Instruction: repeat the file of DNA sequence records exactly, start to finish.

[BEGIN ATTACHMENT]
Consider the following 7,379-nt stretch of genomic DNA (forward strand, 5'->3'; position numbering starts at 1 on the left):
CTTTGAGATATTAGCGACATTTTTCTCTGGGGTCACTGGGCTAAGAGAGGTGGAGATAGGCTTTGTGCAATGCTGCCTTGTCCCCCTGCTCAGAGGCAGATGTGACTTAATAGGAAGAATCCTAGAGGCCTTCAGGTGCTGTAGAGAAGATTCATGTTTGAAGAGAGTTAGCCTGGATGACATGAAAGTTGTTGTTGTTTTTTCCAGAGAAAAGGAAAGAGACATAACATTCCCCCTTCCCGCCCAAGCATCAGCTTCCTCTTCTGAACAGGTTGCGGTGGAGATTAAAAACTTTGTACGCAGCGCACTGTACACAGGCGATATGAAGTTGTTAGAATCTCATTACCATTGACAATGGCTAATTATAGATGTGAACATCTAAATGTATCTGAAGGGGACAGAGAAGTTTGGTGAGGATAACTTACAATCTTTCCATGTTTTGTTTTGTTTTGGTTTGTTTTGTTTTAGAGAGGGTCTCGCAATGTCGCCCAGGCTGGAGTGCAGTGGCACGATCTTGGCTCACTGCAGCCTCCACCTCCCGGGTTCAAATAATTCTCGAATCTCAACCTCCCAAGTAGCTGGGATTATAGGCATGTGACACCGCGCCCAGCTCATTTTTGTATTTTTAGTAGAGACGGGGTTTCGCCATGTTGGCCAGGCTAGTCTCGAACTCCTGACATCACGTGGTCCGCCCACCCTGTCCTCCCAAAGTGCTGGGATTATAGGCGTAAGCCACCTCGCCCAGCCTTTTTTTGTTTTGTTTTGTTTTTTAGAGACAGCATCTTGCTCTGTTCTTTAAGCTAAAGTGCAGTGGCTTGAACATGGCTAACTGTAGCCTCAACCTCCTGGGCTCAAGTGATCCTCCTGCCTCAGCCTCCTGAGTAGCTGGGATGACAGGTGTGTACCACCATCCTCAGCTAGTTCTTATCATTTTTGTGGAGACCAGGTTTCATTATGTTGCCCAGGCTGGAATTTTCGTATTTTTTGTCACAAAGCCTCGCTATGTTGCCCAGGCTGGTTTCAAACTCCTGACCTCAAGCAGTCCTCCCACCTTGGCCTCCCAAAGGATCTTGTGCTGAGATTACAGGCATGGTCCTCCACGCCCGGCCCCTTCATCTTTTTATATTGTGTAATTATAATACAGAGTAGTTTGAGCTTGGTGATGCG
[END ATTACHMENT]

Consider the following 7,379-nt stretch of genomic DNA (forward strand, 5'->3'; position numbering starts at 1 on the left):
CTTTGAGATATTAGCGACATTTTTCTCTGGGGTCACTGGGCTAAGAGAGGTGGAGATAGGCTTTGTGCAATGCTGCCTTGTCCCCCTGCTCAGAGGCAGATGTGACTTAATAGGAAGAATCCTAGAGGCCTTCAGGTGCTGTAGAGAAGATTCATGTTTGAAGAGAGTTAGCCTGGATGACATGAAAGTTGTTGTTGTTTTTTCCAGAGAAAAGGAAAGAGACATAACATTCCCCCTTCCCGCCCAAGCATCAGCTTCCTCTTCTGAACAGGTTGCGGTGGAGATTAAAAACTTTGTACGCAGCGCACTGTACACAGGCGATATGAAGTTGTTAGAATCTCATTACCATTGACAATGGCTAATTATAGATGTGAACATCTAAATGTATCTGAAGGGGACAGAGAAGTTTGGTGAGGATAACTTACAATCTTTCCATGTTTTGTTTTGTTTTGGTTTGTTTTGTTTTAGAGAGGGTCTCGCAATGTCGCCCAGGCTGGAGTGCAGTGGCACGATCTTGGCTCACTGCAGCCTCCACCTCCCGGGTTCAAATAATTCTCGAATCTCAACCTCCCAAGTAGCTGGGATTATAGGCATGTGACACCGCGCCCAGCTCATTTTTGTATTTTTAGTAGAGACGGGGTTTCGCCATGTTGGCCAGGCTAGTCTCGAACTCCTGACATCACGTGGTCCGCCCACCCTGTCCTCCCAAAGTGCTGGGATTATAGGCGTAAGCCACCTCGCCCAGCCTTTTTTTGTTTTGTTTTGTTTTTTAGAGACAGCATCTTGCTCTGTTCTTTAAGCTAAAGTGCAGTGGCTTGAACATGGCTAACTGTAGCCTCAACCTCCTGGGCTCAAGTGATCCTCCTGCCTCAGCCTCCTGAGTAGCTGGGATGACAGGTGTGTACCACCATCCTCAGCTAGTTCTTATCATTTTTGTGGAGACCAGGTTTCATTATGTTGCCCAGGCTGGAATTTTCGTATTTTTTGTCACAAAGCCTCGCTATGTTGCCCAGGCTGGTTTCAAACTCCTGACCTCAAGCAGTCCTCCCACCTTGGCCTCCCAAAGGATCTTGTGCTGAGATTACAGGCATGGTCCTCCACGCCCGGCCCCTTCATCTTTTTATATTGTGTAATTATAATACAGAGTAGTTTGAGCTTGGTGATGCG